Optogenetic Activation of Dopamine Receptor D1 and D2 Neurons in Anterior Cingulate Cortex Differentially Modulates Trigeminal Neuropathic Pain
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Anterior cingulate cortex (ACC) is a critical brain center for chronic pain processing. Dopamine signaling in the brain has been demonstrated to contribute to descending pain modulation. However, the role of ACC dopamine receptors in chronic neuropathic pain remains unclear. In this study, we investigated the effect of optogenetic activation of ACC dopamine receptors D1- and D2-expressing neurons on trigeminal neuropathic pain. Chronic constriction injury of infraorbital nerve (CCI-ION) was carried out to induce trigeminal neuropathic pain in mice. We conducted optogenetic stimulation to specifically activate D1- and D2-expressing neurons in the ACC. Western blotting and immunofluorescence staining were used to examine ACC D1 and D2 expression and localization. The von Frey and real-time place preference tests were performed to measure evoked mechanical pain and nonreflexive emotional pain behaviors, respectively. We observed that dopamine receptors D1 and D2 in the ACC are primarily expressed in excitatory neurons and that the D2 receptor is differentially regulated in the early and late phases of trigeminal neuropathic pain. Optogenetic activation of D1-expressing neurons in the ACC markedly exacerbates CCI-ION-induced trigeminal neuropathic pain in both early and late phases, but optogenetic activation of D2-expressing neurons in the ACC robustly ameliorates such pain in its late phase. Our results suggest that dopamine receptors D1 and D2 in the ACC play different roles in the modulation of trigeminal neuropathic pain.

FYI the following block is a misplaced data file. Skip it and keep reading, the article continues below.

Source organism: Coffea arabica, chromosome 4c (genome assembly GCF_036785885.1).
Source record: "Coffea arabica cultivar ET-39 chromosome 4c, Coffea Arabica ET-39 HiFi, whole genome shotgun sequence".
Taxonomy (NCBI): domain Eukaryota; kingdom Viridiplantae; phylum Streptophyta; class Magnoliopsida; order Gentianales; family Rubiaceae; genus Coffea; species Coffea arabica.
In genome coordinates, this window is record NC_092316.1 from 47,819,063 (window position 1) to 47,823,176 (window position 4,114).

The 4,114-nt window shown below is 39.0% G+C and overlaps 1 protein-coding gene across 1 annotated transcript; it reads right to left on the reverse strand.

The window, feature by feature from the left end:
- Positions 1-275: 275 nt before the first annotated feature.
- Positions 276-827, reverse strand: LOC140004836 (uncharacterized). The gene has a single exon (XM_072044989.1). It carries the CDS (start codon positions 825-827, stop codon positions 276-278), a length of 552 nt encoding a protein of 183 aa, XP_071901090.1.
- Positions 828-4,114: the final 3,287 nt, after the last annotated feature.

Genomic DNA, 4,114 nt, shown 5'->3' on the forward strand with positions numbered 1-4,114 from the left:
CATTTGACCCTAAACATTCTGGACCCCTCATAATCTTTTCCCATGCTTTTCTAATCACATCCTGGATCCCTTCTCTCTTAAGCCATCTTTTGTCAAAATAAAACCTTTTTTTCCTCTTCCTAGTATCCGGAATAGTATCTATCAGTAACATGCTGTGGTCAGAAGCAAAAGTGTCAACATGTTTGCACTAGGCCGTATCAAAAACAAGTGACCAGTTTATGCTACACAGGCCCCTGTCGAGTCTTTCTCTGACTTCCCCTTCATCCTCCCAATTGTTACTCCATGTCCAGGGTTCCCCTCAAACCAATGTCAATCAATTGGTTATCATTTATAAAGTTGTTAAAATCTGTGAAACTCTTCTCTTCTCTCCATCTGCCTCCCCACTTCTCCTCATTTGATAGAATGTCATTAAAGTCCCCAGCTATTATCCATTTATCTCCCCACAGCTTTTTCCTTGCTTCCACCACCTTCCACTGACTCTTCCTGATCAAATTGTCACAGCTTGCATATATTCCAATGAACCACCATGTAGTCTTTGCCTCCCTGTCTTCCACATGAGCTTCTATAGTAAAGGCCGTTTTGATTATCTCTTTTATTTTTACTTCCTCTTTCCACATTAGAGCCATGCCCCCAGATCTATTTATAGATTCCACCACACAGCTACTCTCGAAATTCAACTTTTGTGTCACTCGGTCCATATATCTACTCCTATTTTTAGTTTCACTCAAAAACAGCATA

author list (cited authors)
Liu, S., Shu, H., Crawford, J., Ma, Y., Li, C., & Tao, F.